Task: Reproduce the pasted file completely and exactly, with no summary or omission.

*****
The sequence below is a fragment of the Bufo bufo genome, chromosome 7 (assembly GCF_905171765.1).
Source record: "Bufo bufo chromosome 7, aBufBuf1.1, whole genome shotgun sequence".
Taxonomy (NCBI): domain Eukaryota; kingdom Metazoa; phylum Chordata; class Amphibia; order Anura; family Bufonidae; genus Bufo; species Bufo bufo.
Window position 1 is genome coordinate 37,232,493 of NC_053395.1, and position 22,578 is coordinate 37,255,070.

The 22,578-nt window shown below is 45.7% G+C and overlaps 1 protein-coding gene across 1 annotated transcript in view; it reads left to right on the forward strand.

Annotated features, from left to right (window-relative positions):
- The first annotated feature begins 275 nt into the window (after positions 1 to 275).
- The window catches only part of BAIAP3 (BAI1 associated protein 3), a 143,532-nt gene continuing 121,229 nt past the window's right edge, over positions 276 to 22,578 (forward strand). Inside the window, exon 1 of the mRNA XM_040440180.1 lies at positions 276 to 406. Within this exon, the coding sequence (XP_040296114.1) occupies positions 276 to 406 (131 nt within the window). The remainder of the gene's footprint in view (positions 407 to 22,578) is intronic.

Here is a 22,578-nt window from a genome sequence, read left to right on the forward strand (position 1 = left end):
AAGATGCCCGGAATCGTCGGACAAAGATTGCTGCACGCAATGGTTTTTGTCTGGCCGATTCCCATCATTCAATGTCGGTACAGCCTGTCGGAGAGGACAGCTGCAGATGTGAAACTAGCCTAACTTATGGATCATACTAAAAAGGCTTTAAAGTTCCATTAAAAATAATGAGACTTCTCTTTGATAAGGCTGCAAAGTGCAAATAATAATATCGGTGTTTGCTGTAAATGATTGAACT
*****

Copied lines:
The sequence below is a fragment of the Bufo bufo genome, chromosome 7 (assembly GCF_905171765.1).
Source record: "Bufo bufo chromosome 7, aBufBuf1.1, whole genome shotgun sequence".
Taxonomy (NCBI): domain Eukaryota; kingdom Metazoa; phylum Chordata; class Amphibia; order Anura; family Bufonidae; genus Bufo; species Bufo bufo.
Window position 1 is genome coordinate 37,232,493 of NC_053395.1, and position 22,578 is coordinate 37,255,070.

The 22,578-nt window shown below is 45.7% G+C and overlaps 1 protein-coding gene across 1 annotated transcript in view; it reads left to right on the forward strand.

Annotated features, from left to right (window-relative positions):
- The first annotated feature begins 275 nt into the window (after positions 1 to 275).
- The window catches only part of BAIAP3 (BAI1 associated protein 3), a 143,532-nt gene continuing 121,229 nt past the window's right edge, over positions 276 to 22,578 (forward strand). Inside the window, exon 1 of the mRNA XM_040440180.1 lies at positions 276 to 406. Within this exon, the coding sequence (XP_040296114.1) occupies positions 276 to 406 (131 nt within the window). The remainder of the gene's footprint in view (positions 407 to 22,578) is intronic.

Here is a 22,578-nt window from a genome sequence, read left to right on the forward strand (position 1 = left end):
AAGATGCCCGGAATCGTCGGACAAAGATTGCTGCACGCAATGGTTTTTGTCTGGCCGATTCCCATCATTCAATGTCGGTACAGCCTGTCGGAGAGGACAGCTGCAGATGTGAAACTAGCCTAACTTATGGATCATACTAAAAAGGCTTTAAAGTTCCATTAAAAATAATGAGACTTCTCTTTGATAAGGCTGCAAAGTGCAAATAATAATATCGGTGTTTGCTGTAAATGATTGAACT